If you could plot the trajectory of your soul, where is it headed? Where you end up in ten or twenty years is largely determined by how well you manage what’s going on inside you now.

Leaders who stay spiritually healthy long term are those who learn the sacred rhythm of advance and retreat. There are times when we’re focused on the mission and taking the next hill for Christ’s kingdom. But you can’t stay on the front lines forever. You have to rest and regroup. In fact, the more fierce and intense the battle, the more you have to retreat.

Times of retreat have two powerful benefits:

Replenishing my soul. When I’m on retreat, something happens inside me that’s hard to explain. I have learned to slow my spirit, and I now realize the world can get along just fine without me for a little while. I am learning to “be” with my heavenly Father, and my soul is replenished in the process.

Recalibrating my perspective. As I ponder and pray, God regularly shifts my outlook by reminding me of what is really important. He regularly convicts me of getting so worked up over things that just aren’t that important. On retreat I have removed most of the white noise form my world, and I can be quiet enough to hear God’s voice.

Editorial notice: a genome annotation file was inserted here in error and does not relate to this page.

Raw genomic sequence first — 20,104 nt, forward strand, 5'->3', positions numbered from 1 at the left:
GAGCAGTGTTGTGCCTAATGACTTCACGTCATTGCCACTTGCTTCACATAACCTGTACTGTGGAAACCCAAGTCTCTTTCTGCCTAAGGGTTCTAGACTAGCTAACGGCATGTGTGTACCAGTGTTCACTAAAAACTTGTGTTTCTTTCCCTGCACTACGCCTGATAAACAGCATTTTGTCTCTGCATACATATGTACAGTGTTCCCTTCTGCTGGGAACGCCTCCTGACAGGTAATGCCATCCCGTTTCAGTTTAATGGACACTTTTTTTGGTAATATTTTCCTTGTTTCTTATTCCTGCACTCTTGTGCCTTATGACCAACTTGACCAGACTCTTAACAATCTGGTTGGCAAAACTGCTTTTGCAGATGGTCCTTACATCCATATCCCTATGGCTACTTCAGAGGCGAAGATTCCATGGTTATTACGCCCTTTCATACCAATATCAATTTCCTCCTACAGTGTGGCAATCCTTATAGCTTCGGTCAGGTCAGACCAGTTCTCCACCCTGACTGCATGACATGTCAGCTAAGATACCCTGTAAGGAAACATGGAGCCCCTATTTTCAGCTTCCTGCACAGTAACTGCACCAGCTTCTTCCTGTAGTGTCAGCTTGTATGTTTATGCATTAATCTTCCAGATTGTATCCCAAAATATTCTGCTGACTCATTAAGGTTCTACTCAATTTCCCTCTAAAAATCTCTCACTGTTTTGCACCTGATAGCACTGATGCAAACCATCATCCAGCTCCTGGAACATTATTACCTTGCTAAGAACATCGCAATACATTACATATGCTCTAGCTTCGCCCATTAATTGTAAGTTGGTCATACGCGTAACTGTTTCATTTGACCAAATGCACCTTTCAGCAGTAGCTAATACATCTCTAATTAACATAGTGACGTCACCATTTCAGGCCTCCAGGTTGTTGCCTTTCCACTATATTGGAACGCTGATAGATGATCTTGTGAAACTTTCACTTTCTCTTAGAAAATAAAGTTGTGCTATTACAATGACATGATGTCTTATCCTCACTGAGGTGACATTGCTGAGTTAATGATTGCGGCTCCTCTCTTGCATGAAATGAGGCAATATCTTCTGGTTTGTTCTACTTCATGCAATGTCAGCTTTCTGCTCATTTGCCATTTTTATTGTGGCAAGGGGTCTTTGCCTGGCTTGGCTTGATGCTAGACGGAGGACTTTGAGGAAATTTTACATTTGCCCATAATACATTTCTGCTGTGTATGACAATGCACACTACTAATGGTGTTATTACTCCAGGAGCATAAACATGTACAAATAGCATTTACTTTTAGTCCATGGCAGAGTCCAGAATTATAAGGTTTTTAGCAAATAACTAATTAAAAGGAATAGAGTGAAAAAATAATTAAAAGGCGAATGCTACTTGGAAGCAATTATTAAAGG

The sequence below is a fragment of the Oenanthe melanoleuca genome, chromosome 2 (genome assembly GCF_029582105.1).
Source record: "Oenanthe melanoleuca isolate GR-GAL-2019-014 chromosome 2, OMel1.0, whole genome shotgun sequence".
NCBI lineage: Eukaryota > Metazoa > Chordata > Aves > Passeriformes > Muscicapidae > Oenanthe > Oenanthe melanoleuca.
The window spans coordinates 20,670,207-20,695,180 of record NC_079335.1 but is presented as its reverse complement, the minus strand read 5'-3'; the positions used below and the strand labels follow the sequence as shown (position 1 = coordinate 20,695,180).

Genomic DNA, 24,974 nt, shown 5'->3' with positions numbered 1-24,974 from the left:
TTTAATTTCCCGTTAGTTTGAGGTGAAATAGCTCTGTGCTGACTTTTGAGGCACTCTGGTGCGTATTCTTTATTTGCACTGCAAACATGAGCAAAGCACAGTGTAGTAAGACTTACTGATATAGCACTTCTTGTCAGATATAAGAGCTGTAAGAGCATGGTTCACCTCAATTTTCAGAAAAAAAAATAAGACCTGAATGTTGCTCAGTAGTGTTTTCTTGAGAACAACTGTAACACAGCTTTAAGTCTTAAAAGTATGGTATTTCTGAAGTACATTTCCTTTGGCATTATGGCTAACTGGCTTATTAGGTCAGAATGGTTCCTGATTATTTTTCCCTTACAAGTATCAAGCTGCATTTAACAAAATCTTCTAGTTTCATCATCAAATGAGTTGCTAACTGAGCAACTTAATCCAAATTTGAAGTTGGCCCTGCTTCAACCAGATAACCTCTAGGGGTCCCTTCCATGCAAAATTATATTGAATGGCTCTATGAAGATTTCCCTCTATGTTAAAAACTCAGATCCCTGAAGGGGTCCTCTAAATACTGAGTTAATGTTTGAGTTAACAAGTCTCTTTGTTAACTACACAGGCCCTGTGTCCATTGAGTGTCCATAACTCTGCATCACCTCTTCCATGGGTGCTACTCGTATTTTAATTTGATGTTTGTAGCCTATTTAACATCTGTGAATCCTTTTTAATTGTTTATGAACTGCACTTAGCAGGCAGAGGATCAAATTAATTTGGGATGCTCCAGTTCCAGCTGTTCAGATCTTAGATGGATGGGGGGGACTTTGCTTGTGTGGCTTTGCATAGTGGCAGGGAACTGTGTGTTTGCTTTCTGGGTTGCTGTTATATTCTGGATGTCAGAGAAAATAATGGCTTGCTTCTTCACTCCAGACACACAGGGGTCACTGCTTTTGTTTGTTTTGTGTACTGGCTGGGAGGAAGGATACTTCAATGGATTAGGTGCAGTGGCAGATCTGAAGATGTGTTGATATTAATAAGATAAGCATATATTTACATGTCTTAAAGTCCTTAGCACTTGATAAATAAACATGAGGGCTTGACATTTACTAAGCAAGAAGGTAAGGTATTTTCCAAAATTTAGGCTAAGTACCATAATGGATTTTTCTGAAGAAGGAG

– Lance Will, Replenish


How do you know when you need a pit stop?

People who dream big and execute well run into particular hazards that most people don’t encounter.  Will Mancini has discovered that it’s not uncommon for a true ministry visionary to be tired. He has developed five causes that block the future-minded leader from feeling 100%.

At your next team meeting, write the following “formulas” on a white board or flip chart:

  • #1 God’s Vision + Man’s agendas  = Too much work
  • #2 Personal Driven-ness + God’s Vision = Too much work
  • #3 God’s Vision – God’s Timetable = Too much work